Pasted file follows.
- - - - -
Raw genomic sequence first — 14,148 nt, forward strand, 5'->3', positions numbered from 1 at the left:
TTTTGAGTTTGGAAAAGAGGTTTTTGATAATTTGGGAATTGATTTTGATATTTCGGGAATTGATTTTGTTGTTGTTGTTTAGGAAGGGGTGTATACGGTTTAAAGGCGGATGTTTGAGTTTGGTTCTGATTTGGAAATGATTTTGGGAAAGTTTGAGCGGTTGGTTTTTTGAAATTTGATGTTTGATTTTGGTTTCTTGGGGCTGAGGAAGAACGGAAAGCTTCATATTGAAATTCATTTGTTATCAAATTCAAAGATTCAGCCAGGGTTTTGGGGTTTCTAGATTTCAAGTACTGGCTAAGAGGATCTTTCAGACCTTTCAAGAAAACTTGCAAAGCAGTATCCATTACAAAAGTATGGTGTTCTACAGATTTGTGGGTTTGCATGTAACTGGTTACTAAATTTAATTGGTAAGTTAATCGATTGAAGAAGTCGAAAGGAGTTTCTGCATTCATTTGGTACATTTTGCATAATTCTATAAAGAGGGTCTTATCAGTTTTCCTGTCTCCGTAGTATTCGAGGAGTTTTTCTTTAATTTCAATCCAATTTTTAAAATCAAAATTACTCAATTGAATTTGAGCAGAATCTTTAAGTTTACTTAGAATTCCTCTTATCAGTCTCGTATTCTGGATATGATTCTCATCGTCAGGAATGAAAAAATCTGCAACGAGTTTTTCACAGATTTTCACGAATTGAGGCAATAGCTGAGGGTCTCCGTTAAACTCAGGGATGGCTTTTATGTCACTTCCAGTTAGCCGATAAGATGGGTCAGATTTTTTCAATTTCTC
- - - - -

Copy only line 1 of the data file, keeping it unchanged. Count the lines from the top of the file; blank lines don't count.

Raw genomic sequence first — 14,148 nt, forward strand, 5'->3', positions numbered from 1 at the left: